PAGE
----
Hi
Personnally I am using a Constant Current PS (CCCV) Mastech
Generally I first adjust to 5A (and around 3V limit) with a short.

I connect just one or two seconds (to avoid temperature rising)
I lock the stator in a support
I note also the ambient temperature C on my table

The Rm value could be "corrected" to 20C (0.0062 /C)
It is useful to compare several motors with similar Kv and weight

Louis
Is locking the stator nescessary? Won't it just jump to a position and then stay there?
Old Jan 06, 2013, 05:11 AM
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Hi
Locking the stator is not mandatory ..
But I prefer to do so ... to avoid the "jump"
Louis
Last edited by Fourdan; Jan 07, 2013 at 08:51 AM.
Old Jan 06, 2013, 05:21 AM
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I think I figured out why we need a resistor in series, Bruce - The power supply is limited to 3a =D, not sure how low the voltage can go (it isn't with me atm).
Old Jan 06, 2013, 07:12 AM
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I just limit the current to 1A on my PS, and then measure the voltage dropp over the windings with a digital multimeter, milliVolts =milliOhms with 1A.
Old Jan 07, 2013, 04:05 AM
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Originally Posted by MagnusEl View Post
I just limit the current to 1A on my PS, and then measure the voltage drop over the windings with a digital multimeter, milliVolts =milliOhms with 1A.
That's fine if your power supply can maintain regulation when driving into an almost dead short with significant inductance. Mine won't (the meter reads 1A, but my scope shows output voltage oscillating at a high frequency).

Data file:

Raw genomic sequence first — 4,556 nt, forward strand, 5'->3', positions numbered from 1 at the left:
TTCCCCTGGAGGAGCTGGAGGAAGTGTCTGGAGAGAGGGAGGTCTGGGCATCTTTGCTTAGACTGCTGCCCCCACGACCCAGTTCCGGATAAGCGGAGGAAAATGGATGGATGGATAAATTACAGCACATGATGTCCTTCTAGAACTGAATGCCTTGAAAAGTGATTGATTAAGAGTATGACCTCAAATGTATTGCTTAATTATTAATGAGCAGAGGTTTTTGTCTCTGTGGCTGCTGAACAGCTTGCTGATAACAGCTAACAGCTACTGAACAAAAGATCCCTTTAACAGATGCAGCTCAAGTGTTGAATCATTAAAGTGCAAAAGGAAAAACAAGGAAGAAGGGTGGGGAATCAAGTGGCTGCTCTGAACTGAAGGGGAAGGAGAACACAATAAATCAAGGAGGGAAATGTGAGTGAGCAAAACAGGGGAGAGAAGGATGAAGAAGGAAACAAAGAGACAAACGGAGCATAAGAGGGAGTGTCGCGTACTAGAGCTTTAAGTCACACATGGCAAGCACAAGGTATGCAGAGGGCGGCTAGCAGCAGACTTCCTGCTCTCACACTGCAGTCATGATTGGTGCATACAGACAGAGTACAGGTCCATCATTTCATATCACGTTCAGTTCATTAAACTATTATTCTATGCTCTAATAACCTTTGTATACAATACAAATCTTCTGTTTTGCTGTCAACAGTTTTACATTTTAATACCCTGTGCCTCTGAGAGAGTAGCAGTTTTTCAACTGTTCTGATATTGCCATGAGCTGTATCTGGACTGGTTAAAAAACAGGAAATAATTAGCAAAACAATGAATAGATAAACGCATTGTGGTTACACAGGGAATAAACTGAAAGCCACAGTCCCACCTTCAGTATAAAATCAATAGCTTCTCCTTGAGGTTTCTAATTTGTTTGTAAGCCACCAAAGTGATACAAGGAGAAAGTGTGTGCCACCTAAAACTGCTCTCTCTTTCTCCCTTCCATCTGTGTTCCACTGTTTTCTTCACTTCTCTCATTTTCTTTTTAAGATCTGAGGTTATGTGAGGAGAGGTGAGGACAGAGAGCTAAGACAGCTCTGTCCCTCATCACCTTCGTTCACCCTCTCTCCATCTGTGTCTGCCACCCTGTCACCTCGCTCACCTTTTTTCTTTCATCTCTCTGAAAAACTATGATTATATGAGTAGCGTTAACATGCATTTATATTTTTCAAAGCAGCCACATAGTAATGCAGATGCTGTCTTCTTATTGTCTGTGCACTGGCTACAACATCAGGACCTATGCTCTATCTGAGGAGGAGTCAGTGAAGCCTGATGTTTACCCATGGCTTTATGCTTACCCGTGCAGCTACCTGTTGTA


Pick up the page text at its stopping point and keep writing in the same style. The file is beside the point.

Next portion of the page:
Quote:
Originally Posted by Nereth
Is locking the stator necessary?
With a brushless motor, no. You only need to lock the rotor when measuring a brushed motor.
Old Jan 07, 2013, 07:03 PM
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https://www.rcgroups.com/forums/showthread.php?t=580151 Here is a link to a lot of discussion about how to do this I too have been interested in obtaining this ability so I can measure what I wind. Frustratingly I haven't achieved it yet. The mostly due to the lack of money to buy the proper equipment, but in an effort to find another route I was planning on building one of the power supplies laid out in the linked thread. My Dad has quite a supply of electronic parts, lab equipment and the engineering ability to create any type of electronic circuit/ device one might want. That became my second obstacle is when I showed him the circuit, explained the goal he couldn't understand it's relevance to accurately measuring a motor performance etc(?). My main explanation was that its a required measurement for software like Motocalc. Next Q: dose the soft ware need the R of one phase or all 3, A: I don't know. Then the black magic explanation of the inner workings of the universe and the relative ways to measure it ensued and I'm no closer getting accurate measurements like resistance or Kv for my pea brained world . In other words there is more than one way to skin a cat which is covered in the thread. The soft ware issue comes up in the thread because sometimes the software prediction is way off from the real world result. ie. I made several attempts with a drill press to measure Kv and the results obtained with my Fluke 88 after using a formula I found in one of the free calculators/ motor winding guide to correct for the meter reading RMS, didn't come very close to what was measured when run through an ESC and measured with the Emeter suite and verified with a hand held tach , DMM and watt meter. I have also measured these tools against Eagle Tree and they are all in agreement within a percent. I have Motocalc and have found it to be hit and miss and I figure garbage in garbage out. I have found that using various free BM prediction tools when averaged over several motor ESC combo test is in agreement with the real world measurements but sometimes the bench measurements and the prediction tool disagree by 20% other times there dead on.http://www.allaboutcircuits.com/vol_1/chpt_8/9.html with all that being said here is my next plan http://www.keithley.com/products/acc...robes/?mn=5808